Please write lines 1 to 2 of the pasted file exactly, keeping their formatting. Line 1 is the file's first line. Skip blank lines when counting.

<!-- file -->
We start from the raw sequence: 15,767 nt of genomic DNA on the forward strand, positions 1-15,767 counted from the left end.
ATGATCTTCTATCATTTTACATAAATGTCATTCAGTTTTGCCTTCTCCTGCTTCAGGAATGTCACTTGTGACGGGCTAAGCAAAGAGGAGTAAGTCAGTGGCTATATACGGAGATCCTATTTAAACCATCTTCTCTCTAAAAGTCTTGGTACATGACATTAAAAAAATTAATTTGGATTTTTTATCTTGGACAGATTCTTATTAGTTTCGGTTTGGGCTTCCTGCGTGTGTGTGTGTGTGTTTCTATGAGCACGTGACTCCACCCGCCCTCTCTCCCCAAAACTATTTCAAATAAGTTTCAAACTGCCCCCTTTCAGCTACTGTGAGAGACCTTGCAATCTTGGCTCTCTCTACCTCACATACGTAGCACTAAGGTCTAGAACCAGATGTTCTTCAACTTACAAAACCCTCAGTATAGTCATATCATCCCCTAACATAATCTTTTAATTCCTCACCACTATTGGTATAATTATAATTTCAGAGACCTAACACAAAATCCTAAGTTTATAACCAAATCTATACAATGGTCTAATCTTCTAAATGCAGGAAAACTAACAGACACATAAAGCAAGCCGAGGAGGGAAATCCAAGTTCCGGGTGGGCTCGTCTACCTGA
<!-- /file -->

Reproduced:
We start from the raw sequence: 15,767 nt of genomic DNA on the forward strand, positions 1-15,767 counted from the left end.
ATGATCTTCTATCATTTTACATAAATGTCATTCAGTTTTGCCTTCTCCTGCTTCAGGAATGTCACTTGTGACGGGCTAAGCAAAGAGGAGTAAGTCAGTGGCTATATACGGAGATCCTATTTAAACCATCTTCTCTCTAAAAGTCTTGGTACATGACATTAAAAAAATTAATTTGGATTTTTTATCTTGGACAGATTCTTATTAGTTTCGGTTTGGGCTTCCTGCGTGTGTGTGTGTGTGTTTCTATGAGCACGTGACTCCACCCGCCCTCTCTCCCCAAAACTATTTCAAATAAGTTTCAAACTGCCCCCTTTCAGCTACTGTGAGAGACCTTGCAATCTTGGCTCTCTCTACCTCACATACGTAGCACTAAGGTCTAGAACCAGATGTTCTTCAACTTACAAAACCCTCAGTATAGTCATATCATCCCCTAACATAATCTTTTAATTCCTCACCACTATTGGTATAATTATAATTTCAGAGACCTAACACAAAATCCTAAGTTTATAACCAAATCTATACAATGGTCTAATCTTCTAAATGCAGGAAAACTAACAGACACATAAAGCAAGCCGAGGAGGGAAATCCAAGTTCCGGGTGGGCTCGTCTACCTGA